In addition to virtual support, SWIFT coaches have been working with the district directly. Angie Caster and Amy Jablonski, both SWIFT leadership development and research project directors, were in Aspen this week to continue data collection from the middle school and, more recently, the elementary school.

“We’re already seeing some patterns emerge at the middle school around wanting to look at our universal behavior systems,” Abraham said, noting that the middle school began working with SWIFT in March. Since then, though, the project has expanded to include Aspen Elementary School.

“And as we started to do that work, we started to realize ... it makes sense to work with our elementary school as well. Today is the second meeting,” she said Wednesday. “This is long-term work; this isn’t a Band-Aid. We’re really trying to analyze our system to make long-term improvements for kids.”

“At SWIFT, we don’t come in and say, ‘Use this curriculum,’” Jablonski said. “We come in and help the school look through their implementation data, the self assessment. What are they putting in place and how is that working, compare that with the student outcome data and see what priorities they want to work on to get better outcomes.”

The timing, in some ways, is fitting. The SWIFT collaboration offers a fresh perspective on the school’s larger community at the same time that that community is changing. 

At the middle school, for instance, students will answer to Meador, whose role as principal is in an interim capacity. Her tenure will start Friday, though having served as assistant principal at Crystal River Elementary School in Carbondale, she’s no stranger to the Roaring Fork Valley.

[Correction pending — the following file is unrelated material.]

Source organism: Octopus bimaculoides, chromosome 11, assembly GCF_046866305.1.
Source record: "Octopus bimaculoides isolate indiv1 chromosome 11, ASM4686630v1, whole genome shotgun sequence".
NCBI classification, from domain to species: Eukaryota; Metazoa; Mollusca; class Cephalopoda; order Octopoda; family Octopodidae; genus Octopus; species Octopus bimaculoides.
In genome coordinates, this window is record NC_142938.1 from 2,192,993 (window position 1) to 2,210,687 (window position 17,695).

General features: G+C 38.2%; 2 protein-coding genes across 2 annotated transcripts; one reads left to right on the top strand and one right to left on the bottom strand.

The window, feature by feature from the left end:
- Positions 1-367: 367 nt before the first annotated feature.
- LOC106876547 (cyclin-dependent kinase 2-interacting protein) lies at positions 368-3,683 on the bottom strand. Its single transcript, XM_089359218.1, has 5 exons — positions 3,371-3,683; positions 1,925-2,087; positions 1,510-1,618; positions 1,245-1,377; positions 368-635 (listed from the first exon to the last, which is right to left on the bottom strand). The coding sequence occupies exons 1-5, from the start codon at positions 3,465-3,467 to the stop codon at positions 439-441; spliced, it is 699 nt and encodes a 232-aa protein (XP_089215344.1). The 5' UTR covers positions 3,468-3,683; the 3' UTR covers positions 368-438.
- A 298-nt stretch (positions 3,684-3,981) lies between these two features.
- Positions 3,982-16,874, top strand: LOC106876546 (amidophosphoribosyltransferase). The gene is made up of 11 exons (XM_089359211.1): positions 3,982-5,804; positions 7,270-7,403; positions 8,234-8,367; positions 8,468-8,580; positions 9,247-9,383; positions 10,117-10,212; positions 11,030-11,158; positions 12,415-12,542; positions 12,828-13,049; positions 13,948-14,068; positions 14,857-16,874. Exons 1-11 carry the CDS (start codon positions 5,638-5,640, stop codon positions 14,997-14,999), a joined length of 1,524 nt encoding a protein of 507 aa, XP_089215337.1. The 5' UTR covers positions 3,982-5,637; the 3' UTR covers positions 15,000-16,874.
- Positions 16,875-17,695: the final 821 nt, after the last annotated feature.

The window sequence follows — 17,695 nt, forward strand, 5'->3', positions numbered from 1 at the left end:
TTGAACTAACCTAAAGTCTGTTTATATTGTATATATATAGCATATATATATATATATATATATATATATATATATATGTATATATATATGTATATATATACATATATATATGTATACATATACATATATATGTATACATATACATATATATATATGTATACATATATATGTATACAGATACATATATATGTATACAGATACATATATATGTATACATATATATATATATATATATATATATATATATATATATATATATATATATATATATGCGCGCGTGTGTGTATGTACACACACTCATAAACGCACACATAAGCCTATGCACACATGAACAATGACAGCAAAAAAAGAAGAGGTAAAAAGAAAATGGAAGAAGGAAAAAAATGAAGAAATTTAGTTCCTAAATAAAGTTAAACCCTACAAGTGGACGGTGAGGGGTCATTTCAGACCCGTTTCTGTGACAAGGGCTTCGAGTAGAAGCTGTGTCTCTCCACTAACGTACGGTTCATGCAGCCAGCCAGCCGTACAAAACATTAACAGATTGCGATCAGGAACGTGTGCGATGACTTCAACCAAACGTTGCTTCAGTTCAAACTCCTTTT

“She’ll be integral in this whole process,” Abraham said of Meador. “We’re already in the process of working with her to bring her up to speed so she can be a vital component to this work.”

Heald, too, is serving in an interim capacity — at least for now. He will manage the district following the departure of longtime superintendent John Maloy, who announced his retirement in early June.

“I told the board that I would do this for one year, and I’m very excited and honored to have the opportunity to create the conditions to take this district, this position to a place where it can really thrive,” Heald said. “Either hand it off to someone new or hand it off to myself. I don’t want to presume I’m that right person at that time.”

In the immediate term, though, the elementary and middle schools’ work with SWIFT fits into a larger picture.

“We’re in the thick of a strategic planning process; we’re doing a bunch of work around an organizational chart and how we reimagine how the district office supports the schools and student learning,” he said. “My task right now is to create these conditions for what can be a roadmap for the district to 2040.”

AHS counseling position

Aspen High School also is managing some changes heading into the school year, which starts Aug. 19. Melissa Lustig’s last day in the college counseling office was July 12. 

“We had over 18 people apply, and we interviewed six,” AHS Principal Tharyn Mulberry said. “We had a committee made up of one parent, two students, [Aspen Education Foundation members], Kathy Klug, our entire counseling department, and then me. We’ve already completed interviews — we don’t have an acceptance yet.”

Megan Tackett is a reporter for the Aspen Daily News. She can be reached at megan@aspendailynews.com or on Twitter @MeganTackett10.